A Debit Card is a ISO 7810 card which physically resembles
a credit card, and, like a credit card, is used as an alternative
to cash when making purchases. However, when purchases are
made with a debit card, the funds are withdrawn directly from
the purchaser's bank account. Debit cards use the same underlying
technology as ATMs (bank machines) that dispense cash; authentication
may consist of the use of a numeric PIN (personal identification
number) known only to the cardholder. PINs can be used only
where the POS (point of sale) terminal is properly equipped;
in particular, a separate keypad is needed to allow the customer
to enter his or her PIN and select the account from which
funds should be drawn.
Some debit cards carry the logotypes of, and can be used
in a manner nearly identical to, major credit cards (e.g.
Visa or MasterCard). The use of a debit card in this manner
may have a daily limit, with the maximum limit being the amount
of money on deposit. A debit card used in this manner is similar
to a secured credit card.
Some POS terminals allow the user of a Visa or MasterCard
debit card to choose whether the purchase is a "credit"
or "debit" purchase. In a "credit" purchase,
the user signs a charge slip (as in a traditional credit card
purchase); in a "debit" purchase, the user enters
a PIN. In either case, the user's bank account is debited.
Typically, (as of this writing) a "credit" transaction
is without cost to the purchaser while a small fee is charged
for "debit" transactions. Other differences are
that "debit" purchasers may opt to withdraw cash
in addition to the amount of the debit purchase; also, from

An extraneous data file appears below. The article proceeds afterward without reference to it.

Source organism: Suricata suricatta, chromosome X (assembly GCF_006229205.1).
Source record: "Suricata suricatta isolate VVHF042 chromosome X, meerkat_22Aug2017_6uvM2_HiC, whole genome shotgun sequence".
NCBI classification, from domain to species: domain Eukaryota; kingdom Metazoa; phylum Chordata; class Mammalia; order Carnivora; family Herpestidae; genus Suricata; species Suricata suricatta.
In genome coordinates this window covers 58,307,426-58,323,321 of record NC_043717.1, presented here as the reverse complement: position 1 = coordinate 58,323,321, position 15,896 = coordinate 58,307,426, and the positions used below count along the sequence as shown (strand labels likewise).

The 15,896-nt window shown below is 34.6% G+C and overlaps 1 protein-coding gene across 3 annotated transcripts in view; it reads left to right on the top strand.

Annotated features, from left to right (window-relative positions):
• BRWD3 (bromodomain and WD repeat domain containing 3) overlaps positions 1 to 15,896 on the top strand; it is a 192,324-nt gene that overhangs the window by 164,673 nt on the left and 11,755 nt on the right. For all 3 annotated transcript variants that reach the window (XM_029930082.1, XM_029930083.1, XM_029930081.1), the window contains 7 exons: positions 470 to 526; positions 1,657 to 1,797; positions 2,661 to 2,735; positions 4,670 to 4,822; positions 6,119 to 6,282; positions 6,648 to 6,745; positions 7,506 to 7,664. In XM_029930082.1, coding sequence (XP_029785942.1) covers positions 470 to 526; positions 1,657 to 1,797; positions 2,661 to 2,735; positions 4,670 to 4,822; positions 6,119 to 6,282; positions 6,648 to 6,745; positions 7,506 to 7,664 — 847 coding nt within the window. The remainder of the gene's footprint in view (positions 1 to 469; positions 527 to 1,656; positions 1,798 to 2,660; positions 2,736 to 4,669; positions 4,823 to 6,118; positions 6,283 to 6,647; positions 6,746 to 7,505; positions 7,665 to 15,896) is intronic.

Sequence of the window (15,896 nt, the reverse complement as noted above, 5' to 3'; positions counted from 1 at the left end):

the merchant's standpoint, the merchant pays no fee to receive
the proceeds of a "debit" transaction while paying
a percentage of "credit" transactions, just as merchants
pay a fee to process pure credit card transactions. The fees
charged to merchants on "credit" debit card purchases
-- and the lack of fees charged merchants for processing "debit"
debit card purchases and paper checks -- have prompted some
major merchants to file lawsuits against debit-card transaction
processors such as Visa and MasterCard. Many consumers prefer
"credit" transactions because of the lack of a fee
charged to the consumer/purchaser -- and many POS terminals
now make the "credit" function more difficult to
Debit cards, and secured credit cards, are popular among
college students who have not yet established a credit history.
There are also forms of debit cards (e.g. Visa Buxx) that
are purchased by parents for teens as young as 13. The parent
retains a great deal of control over the teen's use of the
Debit cards are also similar to stored-value cards in that
they represent a finite amount of money owed by the card issuer
to the holder. They are different in that stored-value cards
are generally anonymous, while debit cards are generally associated
with an individual's bank account. Debit cards usually offer
some protection against loss, theft, or unauthorized use while
stored value cards usually do not.